Pope meets populist prime minister Viktor Orban on trip to Hungary

Pope Francis has visited Hungary at the beginning of his first major foreign outing since his surgery in the summer, where he met the right-wing leader Viktor Orban.

The pontiff, who underwent an intestinal procedure in July, said mass in Budapest’s Heroes’ Square to mark the end of a major Catholic conference taking place in the city – urging congregants to open their arms to everyone, in an apparent veiled criticism of Mr Orban’s migration policies.

He also met Hungarian religious figures and the country’s political leaders during a brief stopover ahead of his main four-day sojourn in Slovakia.

The Vatican and trip organisers have stressed that Francis had only been invited to Hungary to celebrate the mass, not make a proper state and pastoral visit as he is doing in Slovakia, and so the brevity of his visit should not be seen as a snub.

However, he and Mr Orban disagree on a host of issues including migration, and Francis’s limited time in Budapest may indicate he did not want to give Mr Orban’s government the political boost of hosting him for a longer pilgrimage before next year’s general election.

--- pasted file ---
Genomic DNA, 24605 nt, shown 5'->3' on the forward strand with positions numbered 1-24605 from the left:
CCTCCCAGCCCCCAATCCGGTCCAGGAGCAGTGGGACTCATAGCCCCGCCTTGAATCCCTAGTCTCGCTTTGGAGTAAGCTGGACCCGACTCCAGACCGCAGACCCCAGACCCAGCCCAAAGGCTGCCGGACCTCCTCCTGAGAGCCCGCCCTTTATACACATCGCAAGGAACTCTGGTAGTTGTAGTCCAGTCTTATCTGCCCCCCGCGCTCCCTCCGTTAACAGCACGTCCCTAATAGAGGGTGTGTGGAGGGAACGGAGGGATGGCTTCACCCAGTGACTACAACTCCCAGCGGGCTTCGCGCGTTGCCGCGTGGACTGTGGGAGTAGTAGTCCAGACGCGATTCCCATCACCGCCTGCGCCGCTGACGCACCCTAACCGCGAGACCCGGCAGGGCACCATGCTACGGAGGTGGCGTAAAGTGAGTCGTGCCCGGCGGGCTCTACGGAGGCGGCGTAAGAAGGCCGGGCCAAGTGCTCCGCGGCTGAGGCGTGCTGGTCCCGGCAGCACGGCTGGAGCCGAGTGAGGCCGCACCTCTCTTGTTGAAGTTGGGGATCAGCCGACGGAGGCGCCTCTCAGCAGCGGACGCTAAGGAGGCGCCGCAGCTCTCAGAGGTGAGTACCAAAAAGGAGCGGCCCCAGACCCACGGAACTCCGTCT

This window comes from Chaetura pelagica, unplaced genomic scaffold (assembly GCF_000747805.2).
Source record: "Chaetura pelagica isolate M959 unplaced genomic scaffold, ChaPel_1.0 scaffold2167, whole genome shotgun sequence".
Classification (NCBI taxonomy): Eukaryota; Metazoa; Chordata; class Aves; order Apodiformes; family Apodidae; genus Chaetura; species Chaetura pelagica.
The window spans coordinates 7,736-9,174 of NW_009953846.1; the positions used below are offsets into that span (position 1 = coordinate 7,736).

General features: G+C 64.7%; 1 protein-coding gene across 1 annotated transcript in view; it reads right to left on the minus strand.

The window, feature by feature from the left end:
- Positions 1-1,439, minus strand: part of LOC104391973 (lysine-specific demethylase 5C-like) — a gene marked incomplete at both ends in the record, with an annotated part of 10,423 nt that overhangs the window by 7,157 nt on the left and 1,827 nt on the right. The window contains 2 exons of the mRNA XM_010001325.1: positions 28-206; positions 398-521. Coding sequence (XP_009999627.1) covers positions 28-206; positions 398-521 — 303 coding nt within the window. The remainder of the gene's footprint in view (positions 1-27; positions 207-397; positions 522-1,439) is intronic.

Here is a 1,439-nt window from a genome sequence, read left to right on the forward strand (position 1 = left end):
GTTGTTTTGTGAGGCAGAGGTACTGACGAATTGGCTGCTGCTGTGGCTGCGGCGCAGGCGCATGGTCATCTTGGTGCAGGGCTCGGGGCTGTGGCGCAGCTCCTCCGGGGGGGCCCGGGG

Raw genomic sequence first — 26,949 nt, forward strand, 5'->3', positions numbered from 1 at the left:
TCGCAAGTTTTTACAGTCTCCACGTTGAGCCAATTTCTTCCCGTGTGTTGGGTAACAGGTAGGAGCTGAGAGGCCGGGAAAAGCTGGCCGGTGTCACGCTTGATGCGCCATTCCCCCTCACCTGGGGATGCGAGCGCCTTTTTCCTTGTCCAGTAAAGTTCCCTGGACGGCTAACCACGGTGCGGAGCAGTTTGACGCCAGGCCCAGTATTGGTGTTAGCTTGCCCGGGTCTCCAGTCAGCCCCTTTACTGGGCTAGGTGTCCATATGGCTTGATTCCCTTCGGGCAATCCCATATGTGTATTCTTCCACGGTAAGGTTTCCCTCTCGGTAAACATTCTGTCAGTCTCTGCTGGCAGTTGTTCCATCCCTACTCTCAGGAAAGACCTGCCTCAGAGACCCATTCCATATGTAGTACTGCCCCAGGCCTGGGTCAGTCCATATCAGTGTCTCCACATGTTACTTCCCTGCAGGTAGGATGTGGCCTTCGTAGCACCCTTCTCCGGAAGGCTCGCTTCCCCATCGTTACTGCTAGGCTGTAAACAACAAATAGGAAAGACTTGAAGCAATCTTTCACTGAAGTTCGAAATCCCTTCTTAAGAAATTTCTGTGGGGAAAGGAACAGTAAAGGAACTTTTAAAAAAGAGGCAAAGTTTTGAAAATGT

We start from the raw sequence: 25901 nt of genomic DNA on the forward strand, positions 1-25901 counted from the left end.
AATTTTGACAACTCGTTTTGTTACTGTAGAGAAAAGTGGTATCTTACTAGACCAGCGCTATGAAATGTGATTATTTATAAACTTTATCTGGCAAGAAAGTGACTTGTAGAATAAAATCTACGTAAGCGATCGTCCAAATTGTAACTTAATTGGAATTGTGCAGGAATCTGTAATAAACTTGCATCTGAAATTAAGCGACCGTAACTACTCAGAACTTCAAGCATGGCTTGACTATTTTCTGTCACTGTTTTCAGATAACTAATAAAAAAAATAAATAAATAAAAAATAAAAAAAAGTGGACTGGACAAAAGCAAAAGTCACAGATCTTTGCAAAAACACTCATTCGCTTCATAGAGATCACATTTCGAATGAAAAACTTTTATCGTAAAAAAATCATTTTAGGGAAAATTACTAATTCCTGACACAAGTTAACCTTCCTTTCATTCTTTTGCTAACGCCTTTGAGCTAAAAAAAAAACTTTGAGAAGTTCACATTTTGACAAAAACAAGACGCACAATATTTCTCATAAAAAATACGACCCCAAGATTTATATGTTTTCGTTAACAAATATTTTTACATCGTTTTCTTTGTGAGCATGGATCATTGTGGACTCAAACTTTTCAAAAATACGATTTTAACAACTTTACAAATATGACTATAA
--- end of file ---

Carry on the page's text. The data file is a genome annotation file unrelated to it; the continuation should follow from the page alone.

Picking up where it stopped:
Reverend Kornel Fabry, secretary general of the conference being held in Budapest, noted that a majority of Hungarians backed Mr Orban’s migration policies “that we shouldn’t bring the trouble into Europe but should help out where the trouble is”.

Mr Orban has frequently depicted his government as a defender of Christian civilisation in Europe and a bulwark against migration from Muslim-majority countries. Francis has expressed solidarity with migrants and refugees and criticised what he called “national populism” advanced by governments like Hungary’s.

Mr Orban’s government has also passed a law that prohibits the depiction of homosexuality in education settings. Francis has previously indicated he is accepting of homosexuality on an individual level.

During his mass on Sunday, Francis told Hungarians: “Religious sentiment has been the lifeblood of this nation, so attached to its roots. Yet the cross, planted in the ground, not only invites us to be well rooted, it also raises and extends its arms toward everyone.”

Mr Orban and the pontiff held a “cordial” 40-minute meeting, according to the Vatican. While migration was not on the stated agenda, Mr Orban later wrote on Facebook: “I asked Pope Francis not to let Christian Hungary perish.”

About 39 per cent of Hungarians declared themselves to be Roman Catholic in a 2011 census, while 13 per cent declared themselves to be Protestant, either Lutheran or Calvinist, a Protestant branch with which Mr Orban is affiliated.

Additional reporting by Associated Press